Under the pretext of getting Dot a new dress, the two return, and Fisher pokes around. The front desk numbers confirm the salon is losing business, but Violet says she's overworked, tucking away a large package. Fisher sends Cec and Bert to follow her to the post office. Then she and Dot head to the spa, filled with Fleuri ex-clients. There, Mrs. Carlyon (Fiona Macleod) says she couldn't get an appointment, and she disliked Renee's modern ideas. Mrs. Tippet (Judith Roberts) says Renee was pushing to get financial backing. The owner of the spa, Melba Cruise (Kerrie-Anne Baker), says she canceled a gown when she lost the sapphire necklace it was being designed to go with, and then couldn't get in again.
Wilde had reason to suspect her husband. There's a canceled check in her handbag for a fancy new apartment the Wildes bought last week. The landlord, Mr. Hargreaves (Linc Hasler), admits he was shocked when the bank refused to honor it since Mrs. Wilde seemed so taken with the place. But his description of "Mrs. Wilde" is a perfect match for Renee. She admits they were getting an apartment, but it was a storefront: They were to be business partners. The camera was fine; she'd just been in emotional shock when Aubrey told her. Aubrey then left the lounge, but it wasn't to confront his wife. It was to have a roll in the fabric with Violet.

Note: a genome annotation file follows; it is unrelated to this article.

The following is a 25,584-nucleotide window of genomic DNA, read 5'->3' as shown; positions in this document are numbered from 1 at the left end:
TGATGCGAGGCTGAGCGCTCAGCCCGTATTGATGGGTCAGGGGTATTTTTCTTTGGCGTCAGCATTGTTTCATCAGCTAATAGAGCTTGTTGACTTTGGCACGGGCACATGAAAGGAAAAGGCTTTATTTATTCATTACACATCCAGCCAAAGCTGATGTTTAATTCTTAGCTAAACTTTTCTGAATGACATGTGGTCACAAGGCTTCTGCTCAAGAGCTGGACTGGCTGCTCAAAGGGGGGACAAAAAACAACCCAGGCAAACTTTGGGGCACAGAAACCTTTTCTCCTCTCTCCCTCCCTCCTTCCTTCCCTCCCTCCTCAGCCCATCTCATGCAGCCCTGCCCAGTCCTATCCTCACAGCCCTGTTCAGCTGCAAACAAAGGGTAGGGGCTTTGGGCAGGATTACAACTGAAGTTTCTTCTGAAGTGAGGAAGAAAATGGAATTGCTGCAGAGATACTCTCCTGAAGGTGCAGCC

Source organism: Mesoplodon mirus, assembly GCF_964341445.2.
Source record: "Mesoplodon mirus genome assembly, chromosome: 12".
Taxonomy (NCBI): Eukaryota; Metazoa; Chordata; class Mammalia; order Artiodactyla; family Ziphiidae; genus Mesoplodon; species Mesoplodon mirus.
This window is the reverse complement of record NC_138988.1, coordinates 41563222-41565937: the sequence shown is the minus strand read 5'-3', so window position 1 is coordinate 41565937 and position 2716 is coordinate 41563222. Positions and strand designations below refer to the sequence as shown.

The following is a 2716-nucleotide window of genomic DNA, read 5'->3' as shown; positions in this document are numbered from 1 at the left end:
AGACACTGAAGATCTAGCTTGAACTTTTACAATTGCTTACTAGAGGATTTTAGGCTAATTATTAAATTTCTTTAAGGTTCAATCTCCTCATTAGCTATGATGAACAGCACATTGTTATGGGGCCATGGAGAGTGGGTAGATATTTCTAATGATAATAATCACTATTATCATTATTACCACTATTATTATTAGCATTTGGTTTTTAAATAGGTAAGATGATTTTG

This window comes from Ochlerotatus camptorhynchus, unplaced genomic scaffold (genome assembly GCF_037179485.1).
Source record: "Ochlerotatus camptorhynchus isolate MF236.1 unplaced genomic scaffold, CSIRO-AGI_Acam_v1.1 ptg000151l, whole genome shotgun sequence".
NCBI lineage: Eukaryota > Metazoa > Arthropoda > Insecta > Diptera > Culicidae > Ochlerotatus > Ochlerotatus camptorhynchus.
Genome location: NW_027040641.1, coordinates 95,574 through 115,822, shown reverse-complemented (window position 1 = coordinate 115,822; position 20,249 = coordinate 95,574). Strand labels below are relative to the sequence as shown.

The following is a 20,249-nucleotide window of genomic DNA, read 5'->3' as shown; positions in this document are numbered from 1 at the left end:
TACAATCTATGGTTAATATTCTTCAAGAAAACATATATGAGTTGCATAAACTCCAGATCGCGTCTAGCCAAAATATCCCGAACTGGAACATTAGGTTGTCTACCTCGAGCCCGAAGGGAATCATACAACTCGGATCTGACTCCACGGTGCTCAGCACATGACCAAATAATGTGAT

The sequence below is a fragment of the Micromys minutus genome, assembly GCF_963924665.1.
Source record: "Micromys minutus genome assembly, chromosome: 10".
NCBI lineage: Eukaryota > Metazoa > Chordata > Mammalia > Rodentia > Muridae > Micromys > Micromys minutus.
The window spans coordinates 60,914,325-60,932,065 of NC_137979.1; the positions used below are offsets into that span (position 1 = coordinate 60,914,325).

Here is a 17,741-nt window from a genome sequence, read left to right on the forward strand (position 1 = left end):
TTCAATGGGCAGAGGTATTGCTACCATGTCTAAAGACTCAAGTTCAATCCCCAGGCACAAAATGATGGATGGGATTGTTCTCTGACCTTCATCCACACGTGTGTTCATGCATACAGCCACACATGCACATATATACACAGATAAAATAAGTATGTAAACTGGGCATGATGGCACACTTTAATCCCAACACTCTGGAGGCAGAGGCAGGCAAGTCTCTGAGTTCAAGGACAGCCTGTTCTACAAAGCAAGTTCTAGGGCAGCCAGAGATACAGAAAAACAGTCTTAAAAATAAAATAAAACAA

Cec and Bert waylay poor Violet and her package, taking it to Fisher. It's for "Gary and Molly Nex," the people who sent the flowers. Inside, there are three modernized copies of a gown from Simone's catalog. Fisher takes a midnight visit to the salon to confront Violet. But she's dead, face down in a bowl of pearls. A single pearl from Wilde's necklace is sitting in the potpurri. The next day, Fisher notices Renee's camera covered with dried flowers, and when she opens the back, the rest of the pearls come spilling out. When confronted, Fisher points out to Renee the package address is one of the most fashionable streets in Paris, where a brand new department store has opened: Gallery Molyneaux.
Renee says her back up plan was to get a full order from them to finance her salon. But she didn't take the pearls, and killing Violet wasn't in her interest. As Dot washes and dries the dresses, she realizes the gowns are covered in real sapphires, just like the ones Cruise lost. Collins looks into the disgruntled clients and all report stolen or missing jewels. Fisher decides they need to set up the next target, so she breaks out her Columbian Emeralds and orders a gown to match them in front of Renee, Simone, Genevieve, and Aubrey, before announcing she's going out of town for the weekend.
The plan works, as Fisher catches Genevieve, who admits she's a long-time jewel thief. She had Violet over a barrel, threatening to tell Simone about Renee's plans, using the dresses to export the jewels. She killed Wilde because the woman confronted her in the bathroom, saying "she knew everything," but it was a mistake. Wilde was accusing Genevieve of playing house with Aubrey and knew nothing about the robberies. But by the time Genevieve realized, the woman was dead.
Simone despairs of her salon recovering from such a blow. Thankfully Phryne has an idea: a fashion show, featuring both Renee's prêt-à-porter (modeled by Dot) and Simone's Haute Couture, modeled by Phryne. Naturally, the store is saved.